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Sunday, June 21, 2015

Spermaceti, and How to Replace It


EDIT: You can buy a prepared spermaceti replacement at this link.

The first time I ever heard of spermaceti, I was about 14 years old and was reading a 1930s era beauty recipe book I'd found in the school library. My brain confused it with vermicelli and I thought it sure sounded like a weird thing to include in a face cream.

Yet perhaps the truth of the matter isn't so much more weird. In fact, spermaceti is a wax/oily substance acquired from the heads of sperm whales. The name, from Latin sperma ceti (whale's sperm) refers to its appearance -- yes, I am afraid it does look quite a bit like a certain masculine bodily fluid, and the medieval sailors who first came upon this substance sure couldn't find anything better to compare it to.

Spermaceti is liquid when kept at body temperature, but at lower heat it solidifies into a waxy material. This is important to how the whales use it -- when it's warm and liquid, the whale floats up to the surface. To cool it down again in order to submerge, the whale shoots water through its blow-hole to chill it back down.
It is described as "white, semi transparent, unctuous or talcose to the touch, of a slight fatty taste and odor ... If exposed to the air for a long time, spermaceti becomes yellowish and somewhat rancid, but when remelted and treated with diluted caustic soda or potash it regains its original condition." Another source says it is, "when extracted cold ... a good deal the appearance of the internal structure of a water-melon, and is found in rather solid lumps."

This material was once very important to the cosmetics industry, as it possesses amazing powers of emulsification, without adding odor or color to a product. It was used in everything from hand cream to cough syrup. However, as concern for the wellbeing of the whales made true spermaceti no longer feasible for use, substitutions have been found to replace it. For cosmetics, it is said that jojoba oil or wax can be used in its stead. Also cetyl alcohol and cetyl esters wax were specially developed for the purpose of replacing spermaceti.

I decided to give a try to the jojoba options. Plain jojoba oil I find absorbs quickly and beautifully into the skin -- yet I had heard from some people that using liquid jojoba oil in place of spermaceti in mixtures often makes the resulting product too runny. Therefore, I purchased the jojoba wax since it would be thicker and presumably better suited. Yet when I touched the wax, its texture and feel was similar to beeswax or paraffin -- too thick! Based on the descriptions, and on photos I have seen of the genuine substance, the mixture should be solid, but still oily feeling. I began trying to melt together some ingredients to make a suitable matter more in the style of what was expected.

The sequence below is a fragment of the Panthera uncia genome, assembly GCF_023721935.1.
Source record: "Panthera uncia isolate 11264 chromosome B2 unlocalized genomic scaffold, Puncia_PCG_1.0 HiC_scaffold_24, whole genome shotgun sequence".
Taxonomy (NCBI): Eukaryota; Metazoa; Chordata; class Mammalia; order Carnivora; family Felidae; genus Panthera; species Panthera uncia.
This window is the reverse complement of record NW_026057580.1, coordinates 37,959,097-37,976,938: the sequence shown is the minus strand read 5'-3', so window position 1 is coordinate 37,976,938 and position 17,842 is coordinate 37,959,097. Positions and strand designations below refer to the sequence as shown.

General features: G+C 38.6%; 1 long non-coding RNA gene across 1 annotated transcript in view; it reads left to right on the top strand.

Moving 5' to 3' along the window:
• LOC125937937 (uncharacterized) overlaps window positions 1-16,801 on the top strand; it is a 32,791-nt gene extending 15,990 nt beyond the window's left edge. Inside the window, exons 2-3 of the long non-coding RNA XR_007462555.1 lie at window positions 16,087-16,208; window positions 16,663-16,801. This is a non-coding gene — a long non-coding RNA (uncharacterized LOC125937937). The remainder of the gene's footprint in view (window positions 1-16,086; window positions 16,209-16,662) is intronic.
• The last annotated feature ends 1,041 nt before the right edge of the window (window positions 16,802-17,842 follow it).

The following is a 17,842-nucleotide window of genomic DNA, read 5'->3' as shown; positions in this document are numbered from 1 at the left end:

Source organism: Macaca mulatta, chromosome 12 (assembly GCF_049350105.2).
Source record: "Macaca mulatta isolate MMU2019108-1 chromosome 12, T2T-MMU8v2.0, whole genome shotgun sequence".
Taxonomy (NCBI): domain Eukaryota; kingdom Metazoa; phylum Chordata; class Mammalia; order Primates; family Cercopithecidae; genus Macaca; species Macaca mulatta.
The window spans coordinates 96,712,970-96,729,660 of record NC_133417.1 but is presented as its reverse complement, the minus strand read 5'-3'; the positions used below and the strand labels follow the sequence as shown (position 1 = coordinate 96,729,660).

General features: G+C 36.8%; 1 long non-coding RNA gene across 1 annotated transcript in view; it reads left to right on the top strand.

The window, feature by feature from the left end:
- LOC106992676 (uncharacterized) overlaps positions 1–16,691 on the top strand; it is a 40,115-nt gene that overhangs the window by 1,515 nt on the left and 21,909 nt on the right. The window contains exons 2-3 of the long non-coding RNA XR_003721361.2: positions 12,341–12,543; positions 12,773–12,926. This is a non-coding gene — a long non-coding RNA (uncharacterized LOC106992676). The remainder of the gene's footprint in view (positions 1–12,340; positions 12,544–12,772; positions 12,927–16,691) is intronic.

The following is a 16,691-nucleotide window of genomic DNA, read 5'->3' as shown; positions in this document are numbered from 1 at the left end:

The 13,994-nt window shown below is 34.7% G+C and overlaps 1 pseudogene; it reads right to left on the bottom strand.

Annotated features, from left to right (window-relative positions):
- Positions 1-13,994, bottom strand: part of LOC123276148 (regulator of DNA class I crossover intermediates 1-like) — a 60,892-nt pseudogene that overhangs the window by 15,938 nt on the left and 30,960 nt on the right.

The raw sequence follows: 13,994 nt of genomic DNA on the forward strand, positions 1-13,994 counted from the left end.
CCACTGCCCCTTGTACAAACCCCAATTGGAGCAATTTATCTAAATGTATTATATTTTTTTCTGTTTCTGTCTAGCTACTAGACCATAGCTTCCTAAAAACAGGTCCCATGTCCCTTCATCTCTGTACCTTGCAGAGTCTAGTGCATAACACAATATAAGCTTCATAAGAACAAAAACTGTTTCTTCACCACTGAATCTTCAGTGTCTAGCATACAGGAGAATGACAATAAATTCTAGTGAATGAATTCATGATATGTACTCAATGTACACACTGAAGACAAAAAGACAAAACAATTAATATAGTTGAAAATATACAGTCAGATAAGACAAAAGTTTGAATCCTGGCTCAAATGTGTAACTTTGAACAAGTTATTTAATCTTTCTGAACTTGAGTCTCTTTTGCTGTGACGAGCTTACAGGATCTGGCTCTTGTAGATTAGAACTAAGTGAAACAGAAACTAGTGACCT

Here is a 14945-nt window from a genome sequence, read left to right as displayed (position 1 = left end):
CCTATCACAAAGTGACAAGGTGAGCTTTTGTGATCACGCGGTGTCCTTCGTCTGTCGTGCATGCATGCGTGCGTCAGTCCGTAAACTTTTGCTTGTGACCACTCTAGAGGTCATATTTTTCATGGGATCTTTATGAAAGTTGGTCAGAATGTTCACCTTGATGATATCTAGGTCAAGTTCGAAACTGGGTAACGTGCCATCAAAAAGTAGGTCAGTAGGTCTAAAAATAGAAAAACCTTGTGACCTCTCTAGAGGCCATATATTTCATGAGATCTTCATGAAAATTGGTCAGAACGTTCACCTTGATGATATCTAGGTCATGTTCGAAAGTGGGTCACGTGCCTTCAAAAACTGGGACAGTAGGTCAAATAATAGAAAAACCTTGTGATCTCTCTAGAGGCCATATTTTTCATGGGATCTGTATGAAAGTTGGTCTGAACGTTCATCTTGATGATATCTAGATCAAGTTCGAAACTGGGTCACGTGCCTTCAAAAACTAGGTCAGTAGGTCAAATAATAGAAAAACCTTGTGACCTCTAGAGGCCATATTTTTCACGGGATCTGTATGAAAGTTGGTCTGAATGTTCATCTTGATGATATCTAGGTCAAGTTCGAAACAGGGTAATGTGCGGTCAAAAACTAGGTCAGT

First try: approximately 1 part jojoba wax to 1 part coconut oil (by volume).
I thought of coconut oil because it has a similar melting point to real spermaceti -- also cetyl esters wax is derived from coconut. The mixture made from this combo had a creamy texture and it could be rubbed into the skin on its own. This felt about right to what I imagined -- and also made a more similar color to the original spermaceti (which was white in hue -- jojoba products tend to be yellow.) I would be happy to use this combo for certain mixtures, I think. Only flaw is the coconut oil does add its own distinctive scent, and it might be a little thin.

Second try: approximately 1 part jojoba wax to 1 part jojoba oil (by volume).
This created a more solid mixture -- possible to rub onto the skin but not inclined to absorb the same way as the jojoba oil alone, or even absorb like the coconut/jojoba mixture. Also less creamy feeling than the coconut mix. I liked it less, personally, but actually feel it may be even more similar to legit spermaceti, which was solid enough to transport in cubes. This mixture was about the same thickness and color as Irish style butter, at room temperature.

Third try: approximately 1 part jojoba wax to 2 parts jojoba oil (by volume.)
I had a little more trouble mixing this batch for some reason, and maybe there was therefore not enough wax in it? Whatever the case, I thought the result of this was a little too oily. Not suitable.

Based on this, I would recommend the 1 to 1 ratio of either jojoba oil or coconut oil to the jojoba wax as a replacement for spermaceti in beauty recipes. These mixtures have soft consistencies that won't throw off the intended thickness too badly in either direction.

However, price is also a factor for most people. A 4 oz bottle of jojoba oil cost me $9.99 at Whole Foods, and jojoba wax cost about $12 for 4 ounces (shipping included) from a seller on Bonanza. It is of note that 8 ounces of cetyl esters, by comparison, would cost about $10 with the shipping included. So if you want to keep your costs down, it's probably best to just use the artificial replacement.




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